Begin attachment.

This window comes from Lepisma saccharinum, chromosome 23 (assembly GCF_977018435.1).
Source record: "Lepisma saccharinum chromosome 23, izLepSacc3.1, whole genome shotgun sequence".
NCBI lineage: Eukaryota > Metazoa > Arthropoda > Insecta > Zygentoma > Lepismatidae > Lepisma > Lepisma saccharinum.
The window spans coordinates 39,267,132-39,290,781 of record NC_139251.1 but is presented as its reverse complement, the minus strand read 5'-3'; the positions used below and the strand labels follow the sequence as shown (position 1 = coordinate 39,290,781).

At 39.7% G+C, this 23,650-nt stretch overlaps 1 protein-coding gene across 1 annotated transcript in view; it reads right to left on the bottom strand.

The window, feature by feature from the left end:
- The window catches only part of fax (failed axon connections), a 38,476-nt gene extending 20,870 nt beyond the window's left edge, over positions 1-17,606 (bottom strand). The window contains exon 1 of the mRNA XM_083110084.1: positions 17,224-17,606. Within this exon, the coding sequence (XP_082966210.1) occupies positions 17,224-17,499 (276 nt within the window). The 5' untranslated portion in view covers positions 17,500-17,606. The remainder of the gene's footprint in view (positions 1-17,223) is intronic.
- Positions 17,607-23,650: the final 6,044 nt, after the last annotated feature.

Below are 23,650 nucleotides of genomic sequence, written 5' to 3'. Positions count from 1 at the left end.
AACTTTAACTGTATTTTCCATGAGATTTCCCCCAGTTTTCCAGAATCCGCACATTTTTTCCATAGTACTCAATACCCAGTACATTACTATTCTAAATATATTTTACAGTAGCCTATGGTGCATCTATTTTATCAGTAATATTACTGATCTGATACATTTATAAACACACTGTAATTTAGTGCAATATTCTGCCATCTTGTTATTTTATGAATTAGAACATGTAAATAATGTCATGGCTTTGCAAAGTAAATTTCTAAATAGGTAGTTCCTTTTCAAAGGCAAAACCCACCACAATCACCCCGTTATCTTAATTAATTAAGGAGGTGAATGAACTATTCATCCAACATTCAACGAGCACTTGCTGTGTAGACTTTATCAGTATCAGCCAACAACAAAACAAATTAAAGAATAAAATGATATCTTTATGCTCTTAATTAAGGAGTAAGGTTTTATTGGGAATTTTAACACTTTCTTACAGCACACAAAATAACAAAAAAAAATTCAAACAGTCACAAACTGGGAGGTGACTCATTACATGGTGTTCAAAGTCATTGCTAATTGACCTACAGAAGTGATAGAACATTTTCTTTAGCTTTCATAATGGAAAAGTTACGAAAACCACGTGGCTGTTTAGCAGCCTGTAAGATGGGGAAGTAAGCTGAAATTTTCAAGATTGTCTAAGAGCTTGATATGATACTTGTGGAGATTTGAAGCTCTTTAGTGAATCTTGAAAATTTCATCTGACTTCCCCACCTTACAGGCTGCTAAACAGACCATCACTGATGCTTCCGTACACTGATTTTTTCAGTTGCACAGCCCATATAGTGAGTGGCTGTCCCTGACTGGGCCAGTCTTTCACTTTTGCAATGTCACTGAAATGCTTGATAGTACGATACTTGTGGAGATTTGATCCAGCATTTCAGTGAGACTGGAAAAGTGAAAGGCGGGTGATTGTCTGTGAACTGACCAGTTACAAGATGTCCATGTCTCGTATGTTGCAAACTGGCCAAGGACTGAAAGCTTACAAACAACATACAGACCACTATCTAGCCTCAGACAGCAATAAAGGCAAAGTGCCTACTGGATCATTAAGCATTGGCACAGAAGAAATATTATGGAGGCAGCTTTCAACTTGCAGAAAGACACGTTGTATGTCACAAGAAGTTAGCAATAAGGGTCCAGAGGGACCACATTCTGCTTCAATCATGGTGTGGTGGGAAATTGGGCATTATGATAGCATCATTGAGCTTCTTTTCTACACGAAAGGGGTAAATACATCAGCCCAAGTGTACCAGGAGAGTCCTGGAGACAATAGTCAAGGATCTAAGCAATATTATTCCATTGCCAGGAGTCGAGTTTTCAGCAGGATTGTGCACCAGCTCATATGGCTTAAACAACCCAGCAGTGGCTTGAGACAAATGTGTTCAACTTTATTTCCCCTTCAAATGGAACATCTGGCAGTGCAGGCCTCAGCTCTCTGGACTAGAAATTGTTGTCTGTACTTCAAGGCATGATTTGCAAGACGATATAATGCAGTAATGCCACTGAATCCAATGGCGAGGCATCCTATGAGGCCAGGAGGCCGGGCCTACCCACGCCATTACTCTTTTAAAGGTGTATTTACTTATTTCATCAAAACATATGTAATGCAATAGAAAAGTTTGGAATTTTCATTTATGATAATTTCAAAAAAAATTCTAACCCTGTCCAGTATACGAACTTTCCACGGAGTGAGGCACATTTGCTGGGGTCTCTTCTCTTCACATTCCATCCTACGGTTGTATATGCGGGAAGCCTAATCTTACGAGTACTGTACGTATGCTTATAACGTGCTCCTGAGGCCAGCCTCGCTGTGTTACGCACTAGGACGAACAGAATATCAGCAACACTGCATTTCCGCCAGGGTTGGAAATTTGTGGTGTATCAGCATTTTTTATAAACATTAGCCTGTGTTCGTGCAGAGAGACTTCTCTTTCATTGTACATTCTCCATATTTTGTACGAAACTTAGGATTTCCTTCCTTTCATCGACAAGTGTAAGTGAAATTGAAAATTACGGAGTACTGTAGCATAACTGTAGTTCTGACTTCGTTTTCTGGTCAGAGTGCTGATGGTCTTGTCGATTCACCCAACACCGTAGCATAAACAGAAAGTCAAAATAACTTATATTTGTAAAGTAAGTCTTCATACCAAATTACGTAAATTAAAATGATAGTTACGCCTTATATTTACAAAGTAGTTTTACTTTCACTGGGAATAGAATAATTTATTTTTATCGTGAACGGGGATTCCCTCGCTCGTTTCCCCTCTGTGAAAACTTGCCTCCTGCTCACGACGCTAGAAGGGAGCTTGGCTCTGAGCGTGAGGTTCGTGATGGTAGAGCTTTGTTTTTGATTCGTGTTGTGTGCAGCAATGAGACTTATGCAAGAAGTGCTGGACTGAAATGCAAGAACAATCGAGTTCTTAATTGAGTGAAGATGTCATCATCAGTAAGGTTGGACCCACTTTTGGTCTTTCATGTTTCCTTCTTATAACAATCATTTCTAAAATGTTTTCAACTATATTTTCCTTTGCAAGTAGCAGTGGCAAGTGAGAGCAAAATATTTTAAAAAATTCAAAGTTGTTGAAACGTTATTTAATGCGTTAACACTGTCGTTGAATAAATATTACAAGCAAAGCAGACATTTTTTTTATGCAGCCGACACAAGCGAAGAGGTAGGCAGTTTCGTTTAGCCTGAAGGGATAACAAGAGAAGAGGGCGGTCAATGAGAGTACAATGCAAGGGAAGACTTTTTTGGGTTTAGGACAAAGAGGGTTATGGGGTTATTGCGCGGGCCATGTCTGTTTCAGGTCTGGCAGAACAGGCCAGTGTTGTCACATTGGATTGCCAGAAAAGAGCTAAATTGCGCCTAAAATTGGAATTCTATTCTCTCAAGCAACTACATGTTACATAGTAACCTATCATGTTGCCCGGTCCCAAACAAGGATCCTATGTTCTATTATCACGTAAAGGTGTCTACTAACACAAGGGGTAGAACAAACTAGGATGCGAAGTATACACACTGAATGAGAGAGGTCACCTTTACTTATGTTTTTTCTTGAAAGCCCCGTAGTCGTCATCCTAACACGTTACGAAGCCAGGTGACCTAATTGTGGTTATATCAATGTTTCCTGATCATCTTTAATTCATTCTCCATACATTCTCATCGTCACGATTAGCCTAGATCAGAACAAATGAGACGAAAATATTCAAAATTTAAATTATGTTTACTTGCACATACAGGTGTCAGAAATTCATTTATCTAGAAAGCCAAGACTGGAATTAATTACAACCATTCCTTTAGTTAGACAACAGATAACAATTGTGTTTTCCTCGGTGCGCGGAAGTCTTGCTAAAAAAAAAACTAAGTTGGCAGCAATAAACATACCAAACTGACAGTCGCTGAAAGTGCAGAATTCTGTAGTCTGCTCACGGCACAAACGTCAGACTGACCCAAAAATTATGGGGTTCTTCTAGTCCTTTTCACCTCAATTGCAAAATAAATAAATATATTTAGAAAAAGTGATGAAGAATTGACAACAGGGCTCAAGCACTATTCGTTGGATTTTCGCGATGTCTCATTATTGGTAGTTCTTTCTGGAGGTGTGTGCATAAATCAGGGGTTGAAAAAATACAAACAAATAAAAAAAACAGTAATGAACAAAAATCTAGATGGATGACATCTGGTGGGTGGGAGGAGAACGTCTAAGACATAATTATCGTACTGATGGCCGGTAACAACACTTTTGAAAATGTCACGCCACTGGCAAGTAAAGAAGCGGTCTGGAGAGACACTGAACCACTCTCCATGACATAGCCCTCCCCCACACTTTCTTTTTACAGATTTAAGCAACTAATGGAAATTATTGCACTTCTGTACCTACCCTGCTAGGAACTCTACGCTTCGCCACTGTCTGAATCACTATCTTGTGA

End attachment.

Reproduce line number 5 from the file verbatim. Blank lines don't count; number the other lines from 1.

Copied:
At 39.7% G+C, this 23,650-nt stretch overlaps 1 protein-coding gene across 1 annotated transcript in view; it reads right to left on the bottom strand.